At one of sophomore Olivia Rubin’s competitions, she instructs her horse to jump over the wall. Rubin has won many events and competes in large national competitions because of her special passion for the sport. “Horseback riding is so special to me because it allows me a break from the stress of school and allows me to do something I am extremely passionate about,” Rubin said. “I have always loved horses and this sport not only allows you to be competitive with others but also with yourself.” (Credit: Courtesy of Olivia Rubin)
At one of sophomore Olivia Rubin’s competitions, she instructs her horse to jump over the wall. Rubin has won many events and competes in large national competitions because of her special passion for the sport. “Horseback riding is so special to me because it allows me a break from the stress of school and allows me to do something I am extremely passionate about,” Rubin said. “I have always loved horses and this sport not only allows you to be competitive with others but also with yourself.”

Credit: Courtesy of Olivia Rubin

Olivia Rubin: Horseback riding will always be a big part of my life

February 8, 2021

Horseback riding is a sport requiring drive, patience and a lot of energy. Although horseback riding isn’t offered as a team sport at Wayland High School, some Wayland students participate in it outside of school.  However, for sophomore Olivia Rubin, this sport has been a special part of her life since a young age.

Rubin has been riding horses for 10 years, since the age of six. She first started riding at a camp where she learned about horses and had her first chance to try it. After the camp, Rubin developed a strong passion for the sport and knew instantly that she wanted to train. Although her training site requires a lengthy drive—nearly 45 minutes—she feels that the training is worth the ride.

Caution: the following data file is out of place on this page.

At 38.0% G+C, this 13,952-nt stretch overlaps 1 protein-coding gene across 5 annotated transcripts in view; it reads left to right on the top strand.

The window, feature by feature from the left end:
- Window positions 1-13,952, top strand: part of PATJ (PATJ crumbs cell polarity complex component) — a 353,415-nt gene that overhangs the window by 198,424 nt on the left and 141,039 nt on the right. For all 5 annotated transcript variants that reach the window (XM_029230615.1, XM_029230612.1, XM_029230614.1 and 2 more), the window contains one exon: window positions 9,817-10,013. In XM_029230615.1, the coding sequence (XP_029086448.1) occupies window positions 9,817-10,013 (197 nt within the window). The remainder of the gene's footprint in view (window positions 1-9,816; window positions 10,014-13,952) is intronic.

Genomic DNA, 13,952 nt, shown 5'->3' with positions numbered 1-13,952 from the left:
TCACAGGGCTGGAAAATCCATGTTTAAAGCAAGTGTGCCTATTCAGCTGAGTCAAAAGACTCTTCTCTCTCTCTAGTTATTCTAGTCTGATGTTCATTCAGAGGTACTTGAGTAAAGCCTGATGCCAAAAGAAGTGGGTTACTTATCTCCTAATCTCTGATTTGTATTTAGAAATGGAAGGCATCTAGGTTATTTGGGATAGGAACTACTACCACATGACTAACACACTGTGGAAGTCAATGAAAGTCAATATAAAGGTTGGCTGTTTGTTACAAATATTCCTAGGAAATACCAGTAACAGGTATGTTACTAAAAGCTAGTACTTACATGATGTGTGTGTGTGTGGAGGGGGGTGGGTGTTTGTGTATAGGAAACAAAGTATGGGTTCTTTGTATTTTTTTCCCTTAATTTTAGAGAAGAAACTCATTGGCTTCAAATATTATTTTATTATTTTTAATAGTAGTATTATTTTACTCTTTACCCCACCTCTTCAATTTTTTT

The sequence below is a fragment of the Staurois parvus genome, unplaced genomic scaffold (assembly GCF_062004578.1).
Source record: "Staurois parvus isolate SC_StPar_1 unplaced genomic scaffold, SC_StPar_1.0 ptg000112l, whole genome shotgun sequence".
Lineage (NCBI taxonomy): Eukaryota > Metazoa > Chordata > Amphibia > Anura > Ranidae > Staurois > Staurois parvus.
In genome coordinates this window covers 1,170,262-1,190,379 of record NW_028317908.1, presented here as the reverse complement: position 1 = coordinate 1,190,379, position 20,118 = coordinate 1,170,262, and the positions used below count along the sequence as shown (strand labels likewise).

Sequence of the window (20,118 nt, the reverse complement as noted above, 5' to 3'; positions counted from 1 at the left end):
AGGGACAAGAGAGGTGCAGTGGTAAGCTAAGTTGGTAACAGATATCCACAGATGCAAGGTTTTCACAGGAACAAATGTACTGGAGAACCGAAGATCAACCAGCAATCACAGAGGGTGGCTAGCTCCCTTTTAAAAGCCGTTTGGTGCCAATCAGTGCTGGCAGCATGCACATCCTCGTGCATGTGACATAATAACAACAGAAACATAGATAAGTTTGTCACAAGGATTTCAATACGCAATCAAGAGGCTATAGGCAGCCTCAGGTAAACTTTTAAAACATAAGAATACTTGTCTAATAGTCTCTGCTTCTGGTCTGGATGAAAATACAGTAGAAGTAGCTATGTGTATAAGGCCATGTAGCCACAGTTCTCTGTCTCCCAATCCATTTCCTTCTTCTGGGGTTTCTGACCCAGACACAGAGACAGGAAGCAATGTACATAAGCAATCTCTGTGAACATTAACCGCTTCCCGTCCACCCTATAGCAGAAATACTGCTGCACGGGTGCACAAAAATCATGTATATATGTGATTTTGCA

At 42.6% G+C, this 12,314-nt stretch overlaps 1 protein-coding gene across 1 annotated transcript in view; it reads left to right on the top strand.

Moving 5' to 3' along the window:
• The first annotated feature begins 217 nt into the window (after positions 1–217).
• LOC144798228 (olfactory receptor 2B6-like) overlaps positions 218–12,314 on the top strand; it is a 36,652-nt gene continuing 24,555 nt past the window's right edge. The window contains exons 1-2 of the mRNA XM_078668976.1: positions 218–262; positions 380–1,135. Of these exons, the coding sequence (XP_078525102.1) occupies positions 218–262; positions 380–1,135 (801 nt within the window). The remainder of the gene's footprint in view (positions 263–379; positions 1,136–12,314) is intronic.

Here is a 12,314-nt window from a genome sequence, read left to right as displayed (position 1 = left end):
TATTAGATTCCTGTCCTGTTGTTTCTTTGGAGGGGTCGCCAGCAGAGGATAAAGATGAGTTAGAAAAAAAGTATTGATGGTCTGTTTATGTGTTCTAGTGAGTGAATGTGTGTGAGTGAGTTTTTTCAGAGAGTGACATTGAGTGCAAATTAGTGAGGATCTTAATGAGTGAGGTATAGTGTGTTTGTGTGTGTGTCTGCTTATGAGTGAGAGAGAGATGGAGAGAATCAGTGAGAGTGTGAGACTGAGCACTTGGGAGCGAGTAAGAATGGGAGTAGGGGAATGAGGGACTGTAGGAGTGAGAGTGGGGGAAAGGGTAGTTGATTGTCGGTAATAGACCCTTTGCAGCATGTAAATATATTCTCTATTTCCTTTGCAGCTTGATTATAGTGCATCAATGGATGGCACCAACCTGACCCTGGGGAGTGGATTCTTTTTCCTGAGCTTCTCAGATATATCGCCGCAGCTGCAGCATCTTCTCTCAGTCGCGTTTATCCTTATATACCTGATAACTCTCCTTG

Currently riding for Holly Hill Farm in Harvard, Massachusetts, Rubin normally rides four to six times a week. Unlike many sports common among young adults, competitive horseback riders often travel globally, giving up weeks at a time. According to Rubin, most of her competitions last one week, and are located along the East coast. Having to travel to Florida, New Jersey, Kentucky and many other states, Rubin is a serious competitor and a champion at many events.

This past summer in New Jersey, Rubin was named Reserve Champion in the 3’3” Junior Hunters, a title qualifying her for the Junior Hunter Finals. Rubin also placed tenth out of 40 professionals in Kentucky and fourth in the Massachusetts Hunter Jumper Finals, consisting of approximately 40 teen riders.

Those training to ride horses often don’t have the luxury of riding a different horse each time. Training consistently with the same horse is important as it helps to create a strong connection, which is important for successful competitions, between the rider and the horse. Currently, Rubin owns and rides two horses, Gomeri and Quadras.

Credit: Courtesy of Olivia Rubin